Christian and I love to hike but we’re more “regular-people” hikers, we’re not hiking buffs that spend every weekend scaling mountains (though we’d like to be!) I personally love more of the walk around nature and don’t mind a steep hike now and then if there’s a waterfall at the end of it. The best thing about the Great Smoky Mountains is that it offers trails for the more adventurous hikers as well as the more novice ones. Like many of America the Beautiful’s National Parks, it’s a great place to visit, whether you prefer a short walk and a relaxed picnic or a long (even strenuous) hike and with a beautiful waterfall at the end of it.
The American National Parks are among our top three favorite aspects of living in the States. The Great Smoky Mountains National Park was no exception.
We visited for 3 days over my birthday in October 2016 and got to enjoy the park in the fall in all its glory.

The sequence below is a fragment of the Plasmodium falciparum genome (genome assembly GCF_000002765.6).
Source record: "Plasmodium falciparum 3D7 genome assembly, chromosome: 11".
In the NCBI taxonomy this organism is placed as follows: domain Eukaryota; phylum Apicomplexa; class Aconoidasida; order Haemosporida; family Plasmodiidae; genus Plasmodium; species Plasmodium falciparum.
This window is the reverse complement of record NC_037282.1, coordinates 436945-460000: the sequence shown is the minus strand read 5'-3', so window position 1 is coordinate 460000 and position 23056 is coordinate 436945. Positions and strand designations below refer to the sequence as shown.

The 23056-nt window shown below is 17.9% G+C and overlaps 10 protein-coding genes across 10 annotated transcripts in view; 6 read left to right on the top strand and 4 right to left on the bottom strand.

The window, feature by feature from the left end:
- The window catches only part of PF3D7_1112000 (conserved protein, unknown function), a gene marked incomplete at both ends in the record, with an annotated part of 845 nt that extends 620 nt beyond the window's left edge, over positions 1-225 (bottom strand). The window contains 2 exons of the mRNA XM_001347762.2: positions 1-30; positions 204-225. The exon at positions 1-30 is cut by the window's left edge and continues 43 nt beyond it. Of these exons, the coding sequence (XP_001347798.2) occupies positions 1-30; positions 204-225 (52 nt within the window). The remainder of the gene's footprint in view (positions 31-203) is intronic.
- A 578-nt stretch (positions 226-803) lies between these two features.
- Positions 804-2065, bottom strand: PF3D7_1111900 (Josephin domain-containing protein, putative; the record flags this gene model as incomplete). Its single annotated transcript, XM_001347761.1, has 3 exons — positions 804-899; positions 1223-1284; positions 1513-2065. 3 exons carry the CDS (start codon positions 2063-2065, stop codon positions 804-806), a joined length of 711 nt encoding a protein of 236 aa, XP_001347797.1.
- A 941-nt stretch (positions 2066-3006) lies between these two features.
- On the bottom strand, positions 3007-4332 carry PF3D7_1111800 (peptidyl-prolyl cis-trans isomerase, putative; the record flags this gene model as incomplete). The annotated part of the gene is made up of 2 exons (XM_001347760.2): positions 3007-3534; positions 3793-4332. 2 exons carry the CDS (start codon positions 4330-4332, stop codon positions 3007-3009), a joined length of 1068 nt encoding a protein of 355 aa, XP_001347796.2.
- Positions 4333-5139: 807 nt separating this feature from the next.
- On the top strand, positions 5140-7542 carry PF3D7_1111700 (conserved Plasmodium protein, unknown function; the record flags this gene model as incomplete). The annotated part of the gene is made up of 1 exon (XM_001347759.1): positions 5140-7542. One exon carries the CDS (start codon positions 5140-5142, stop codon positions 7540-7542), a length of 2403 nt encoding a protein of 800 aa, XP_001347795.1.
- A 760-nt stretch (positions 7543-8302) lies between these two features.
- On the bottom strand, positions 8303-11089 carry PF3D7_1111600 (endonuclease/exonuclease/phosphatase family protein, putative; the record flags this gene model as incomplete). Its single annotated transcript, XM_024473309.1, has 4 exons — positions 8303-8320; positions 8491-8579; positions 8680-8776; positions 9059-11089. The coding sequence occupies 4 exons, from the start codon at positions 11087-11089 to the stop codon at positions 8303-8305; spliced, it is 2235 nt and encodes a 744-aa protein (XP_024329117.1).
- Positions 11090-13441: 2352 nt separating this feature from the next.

The Blue Ridge Parkway is known to be one of the most beautiful drives in the US and it really was – well worth the 5 hour drive from Wilmington, North Carolina. The Smoky Mountains are a great getaway via car if you’re based anywhere around – Tennessee, South Carolina, North Carolina, even DC. We promise you, the views and trails are worth the drive.
We strongly recommend renting a car (if you fly in) to get around the different areas of the park.
We entered through the North Carolina section of the park and explored the Tennessee area as well. The Tennessee side of the park is extremely beautiful but we would recommend getting accommodation on the North Carolina side of the park as the former tends to be quite touristy. We personally preferred to stick to the trails and enjoy the more natural aspects of the park and abhorred Dollywood and the strip of restaurants, hotels, and shops on the Tennessee entrance of the park. There are plenty of low-budget hotels and motels on the North Carolina side of the park. Cabin rentals are very popular but tends to be pricey – worth it if you’re traveling in a group or intend to spend a significant period of time (more than 2 days) exploring the mountains. Camping is definitely an option, and there are plenty of campgrounds for those who’d prefer to spend the night under the stars.